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When US-made 'censorware' ends up in iron fists

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Repressive governments also turn to these American systems, not only to filter out porn and viruses, but also to block political, religious, and other websites.

ONI testing in 2005 indicated that Burma censored the Internet using software made by Fortinet, a Sunnyvale, Calif., company. The firm, says ONI, responded by saying it doesn't sell software directly to end-users. ONI challenges Fortinet's claim, pointing to a 2004 article, reachable online, by the official New Light of Myanmar newspaper. The story covers a ceremony bringing together Burma's prime minister and Benjamin Teh, described as "an official representative of Fortinet."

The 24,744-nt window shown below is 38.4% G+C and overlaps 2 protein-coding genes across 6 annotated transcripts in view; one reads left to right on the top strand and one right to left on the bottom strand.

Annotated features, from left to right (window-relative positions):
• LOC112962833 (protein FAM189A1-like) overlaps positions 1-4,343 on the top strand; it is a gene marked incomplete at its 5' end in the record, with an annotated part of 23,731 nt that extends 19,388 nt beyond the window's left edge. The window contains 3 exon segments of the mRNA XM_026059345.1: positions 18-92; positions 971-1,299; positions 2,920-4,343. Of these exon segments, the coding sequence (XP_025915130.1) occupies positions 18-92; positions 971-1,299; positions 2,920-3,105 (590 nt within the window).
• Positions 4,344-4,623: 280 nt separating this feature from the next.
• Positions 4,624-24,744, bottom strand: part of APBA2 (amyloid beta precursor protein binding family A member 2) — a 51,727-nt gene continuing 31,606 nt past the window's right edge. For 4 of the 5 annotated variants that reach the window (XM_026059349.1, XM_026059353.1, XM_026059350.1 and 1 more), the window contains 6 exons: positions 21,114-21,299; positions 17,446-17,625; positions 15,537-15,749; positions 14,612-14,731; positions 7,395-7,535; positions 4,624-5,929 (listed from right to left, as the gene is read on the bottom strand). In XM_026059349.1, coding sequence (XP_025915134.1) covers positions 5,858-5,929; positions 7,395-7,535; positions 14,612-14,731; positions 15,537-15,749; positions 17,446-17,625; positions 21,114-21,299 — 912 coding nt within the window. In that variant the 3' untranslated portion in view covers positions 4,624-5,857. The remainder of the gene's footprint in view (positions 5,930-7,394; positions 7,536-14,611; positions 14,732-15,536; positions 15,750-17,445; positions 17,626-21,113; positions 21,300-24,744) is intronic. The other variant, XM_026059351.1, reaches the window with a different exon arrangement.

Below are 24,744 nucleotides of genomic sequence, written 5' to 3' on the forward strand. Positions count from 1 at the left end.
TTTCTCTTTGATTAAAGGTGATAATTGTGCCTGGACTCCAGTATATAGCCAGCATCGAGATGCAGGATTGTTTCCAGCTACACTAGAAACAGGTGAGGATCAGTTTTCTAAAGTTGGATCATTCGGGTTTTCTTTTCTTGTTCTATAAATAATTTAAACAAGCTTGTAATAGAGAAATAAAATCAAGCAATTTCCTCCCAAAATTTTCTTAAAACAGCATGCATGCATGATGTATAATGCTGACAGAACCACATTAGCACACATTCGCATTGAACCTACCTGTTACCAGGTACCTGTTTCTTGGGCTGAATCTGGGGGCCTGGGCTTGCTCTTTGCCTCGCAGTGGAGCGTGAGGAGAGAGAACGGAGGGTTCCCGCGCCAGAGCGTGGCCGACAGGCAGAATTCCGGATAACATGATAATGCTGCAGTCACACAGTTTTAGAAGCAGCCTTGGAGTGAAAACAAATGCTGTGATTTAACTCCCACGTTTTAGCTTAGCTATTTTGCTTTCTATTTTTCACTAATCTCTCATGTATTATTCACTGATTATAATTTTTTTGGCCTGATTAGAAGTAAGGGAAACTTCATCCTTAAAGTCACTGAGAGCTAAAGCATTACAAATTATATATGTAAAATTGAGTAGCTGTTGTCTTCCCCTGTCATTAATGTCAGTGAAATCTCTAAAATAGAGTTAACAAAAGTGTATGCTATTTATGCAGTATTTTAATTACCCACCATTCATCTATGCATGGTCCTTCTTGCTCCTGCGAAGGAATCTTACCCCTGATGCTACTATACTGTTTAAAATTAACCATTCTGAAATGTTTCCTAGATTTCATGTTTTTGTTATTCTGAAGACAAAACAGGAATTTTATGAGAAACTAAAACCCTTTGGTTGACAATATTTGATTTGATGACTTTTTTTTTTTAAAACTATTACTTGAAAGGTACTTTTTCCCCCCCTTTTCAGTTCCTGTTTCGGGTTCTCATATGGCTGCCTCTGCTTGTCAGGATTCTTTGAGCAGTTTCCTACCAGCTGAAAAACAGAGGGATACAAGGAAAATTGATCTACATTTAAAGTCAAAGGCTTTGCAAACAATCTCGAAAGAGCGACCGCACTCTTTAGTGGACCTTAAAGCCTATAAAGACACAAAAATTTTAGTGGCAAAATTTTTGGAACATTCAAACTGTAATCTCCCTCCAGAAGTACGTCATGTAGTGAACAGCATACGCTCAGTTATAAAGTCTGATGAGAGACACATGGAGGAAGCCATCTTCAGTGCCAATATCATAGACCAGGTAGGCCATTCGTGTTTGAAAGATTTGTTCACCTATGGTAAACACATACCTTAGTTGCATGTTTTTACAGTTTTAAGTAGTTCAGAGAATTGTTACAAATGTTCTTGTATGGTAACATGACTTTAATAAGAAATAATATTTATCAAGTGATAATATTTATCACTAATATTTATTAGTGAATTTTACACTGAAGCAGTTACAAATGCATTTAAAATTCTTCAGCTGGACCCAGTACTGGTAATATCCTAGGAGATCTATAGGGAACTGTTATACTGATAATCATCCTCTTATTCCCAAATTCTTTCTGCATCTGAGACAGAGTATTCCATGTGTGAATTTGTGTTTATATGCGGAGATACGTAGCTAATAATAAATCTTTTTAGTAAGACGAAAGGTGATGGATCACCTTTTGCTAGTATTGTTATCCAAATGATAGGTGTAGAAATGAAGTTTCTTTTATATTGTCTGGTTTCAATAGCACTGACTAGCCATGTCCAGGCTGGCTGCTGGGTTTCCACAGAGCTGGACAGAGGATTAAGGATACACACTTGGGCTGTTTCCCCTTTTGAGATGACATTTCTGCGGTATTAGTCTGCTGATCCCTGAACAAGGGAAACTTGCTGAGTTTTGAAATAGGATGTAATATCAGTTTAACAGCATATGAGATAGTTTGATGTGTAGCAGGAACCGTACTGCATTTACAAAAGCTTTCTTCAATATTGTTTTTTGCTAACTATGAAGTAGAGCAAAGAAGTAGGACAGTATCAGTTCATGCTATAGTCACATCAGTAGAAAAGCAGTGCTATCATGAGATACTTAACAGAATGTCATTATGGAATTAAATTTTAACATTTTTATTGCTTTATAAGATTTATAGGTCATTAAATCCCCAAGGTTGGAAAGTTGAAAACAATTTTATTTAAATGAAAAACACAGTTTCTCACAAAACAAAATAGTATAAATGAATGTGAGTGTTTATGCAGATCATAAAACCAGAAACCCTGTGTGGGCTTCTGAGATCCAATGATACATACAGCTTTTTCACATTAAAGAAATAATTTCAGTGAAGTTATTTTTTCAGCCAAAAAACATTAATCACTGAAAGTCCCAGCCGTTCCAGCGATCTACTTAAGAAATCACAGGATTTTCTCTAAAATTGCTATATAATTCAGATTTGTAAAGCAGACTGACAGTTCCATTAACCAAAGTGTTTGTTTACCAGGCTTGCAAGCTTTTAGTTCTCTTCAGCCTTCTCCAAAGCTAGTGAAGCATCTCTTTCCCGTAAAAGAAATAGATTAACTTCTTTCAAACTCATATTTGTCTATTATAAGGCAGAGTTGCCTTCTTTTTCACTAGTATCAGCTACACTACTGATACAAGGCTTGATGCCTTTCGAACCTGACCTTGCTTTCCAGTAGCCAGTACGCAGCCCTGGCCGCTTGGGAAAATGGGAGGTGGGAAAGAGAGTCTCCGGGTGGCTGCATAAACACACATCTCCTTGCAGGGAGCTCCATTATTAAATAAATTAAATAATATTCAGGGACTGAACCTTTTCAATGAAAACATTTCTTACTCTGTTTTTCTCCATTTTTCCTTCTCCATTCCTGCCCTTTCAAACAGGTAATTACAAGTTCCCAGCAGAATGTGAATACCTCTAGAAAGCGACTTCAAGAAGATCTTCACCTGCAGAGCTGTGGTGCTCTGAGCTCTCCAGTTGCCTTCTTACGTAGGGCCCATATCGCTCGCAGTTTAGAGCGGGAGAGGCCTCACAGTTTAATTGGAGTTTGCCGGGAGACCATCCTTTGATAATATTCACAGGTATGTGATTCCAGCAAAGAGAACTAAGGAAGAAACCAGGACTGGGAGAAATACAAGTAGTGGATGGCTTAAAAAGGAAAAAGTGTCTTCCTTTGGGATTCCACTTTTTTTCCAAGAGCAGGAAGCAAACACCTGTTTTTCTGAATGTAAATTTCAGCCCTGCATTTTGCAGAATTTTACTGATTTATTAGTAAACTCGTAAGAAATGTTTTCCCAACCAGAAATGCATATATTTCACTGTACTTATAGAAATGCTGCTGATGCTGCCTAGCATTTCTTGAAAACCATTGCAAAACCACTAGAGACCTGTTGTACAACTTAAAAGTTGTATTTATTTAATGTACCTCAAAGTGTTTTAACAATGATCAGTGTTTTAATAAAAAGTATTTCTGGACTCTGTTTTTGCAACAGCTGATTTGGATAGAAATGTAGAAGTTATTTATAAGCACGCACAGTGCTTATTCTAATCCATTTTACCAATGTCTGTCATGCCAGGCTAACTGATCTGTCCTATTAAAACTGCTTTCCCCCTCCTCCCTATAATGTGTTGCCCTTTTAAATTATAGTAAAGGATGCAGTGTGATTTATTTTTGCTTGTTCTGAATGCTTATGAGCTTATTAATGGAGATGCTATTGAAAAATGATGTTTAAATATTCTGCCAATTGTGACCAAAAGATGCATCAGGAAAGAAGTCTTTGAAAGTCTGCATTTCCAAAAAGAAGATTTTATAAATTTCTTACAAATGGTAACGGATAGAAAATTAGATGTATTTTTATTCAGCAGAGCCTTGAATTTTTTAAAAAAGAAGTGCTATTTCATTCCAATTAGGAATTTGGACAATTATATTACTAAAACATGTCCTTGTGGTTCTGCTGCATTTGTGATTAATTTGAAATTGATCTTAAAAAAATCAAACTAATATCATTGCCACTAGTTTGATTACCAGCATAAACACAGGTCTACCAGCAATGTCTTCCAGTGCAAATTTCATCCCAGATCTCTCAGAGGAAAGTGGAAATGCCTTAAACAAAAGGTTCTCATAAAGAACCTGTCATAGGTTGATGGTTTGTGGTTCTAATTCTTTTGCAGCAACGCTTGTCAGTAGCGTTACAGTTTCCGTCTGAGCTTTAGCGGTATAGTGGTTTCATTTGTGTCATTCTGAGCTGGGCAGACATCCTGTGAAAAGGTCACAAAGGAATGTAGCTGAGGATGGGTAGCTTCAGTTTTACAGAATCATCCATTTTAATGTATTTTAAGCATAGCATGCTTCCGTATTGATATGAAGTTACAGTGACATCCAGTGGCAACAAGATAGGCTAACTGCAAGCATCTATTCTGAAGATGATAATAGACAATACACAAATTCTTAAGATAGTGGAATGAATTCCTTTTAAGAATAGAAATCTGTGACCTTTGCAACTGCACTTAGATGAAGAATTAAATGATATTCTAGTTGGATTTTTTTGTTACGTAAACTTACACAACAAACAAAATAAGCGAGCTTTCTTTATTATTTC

"Given Mr. Teh's participation, it seems unlikely that Fortinet did not know of the sale of its software to Burma," notes the ONI report.

Fortinet did not respond to two e-mail and at least five phone messages to three company officials over the course of last week.

Other ONI research revealed that Iranian Internet service providers (ISPs) have used filtering software of two other California firms: Websense Inc. and Secure Computing Corp.

A Websense spokeswoman denies the firm has sold software to Iran, which would be illegal. A published study by Nart Villeneuve at the University of Toronto found that from 2004 to 2005 the Iranian ISP ParsOnline used Websense's product. By 2006, the ISP had dropped Websense, he said in an e-mail.

The company's website advertises Websense's ability to categorize, and therefore filter, websites in categories such as "advocacy groups" and "religion" – specifying, among others, Christian Science. However, the Websense spokeswoman said, in an e-mail, its contracts forbid customers from using the technology to censor Internet content without permission from both the affected consumers and Websense's "express prior written approval."

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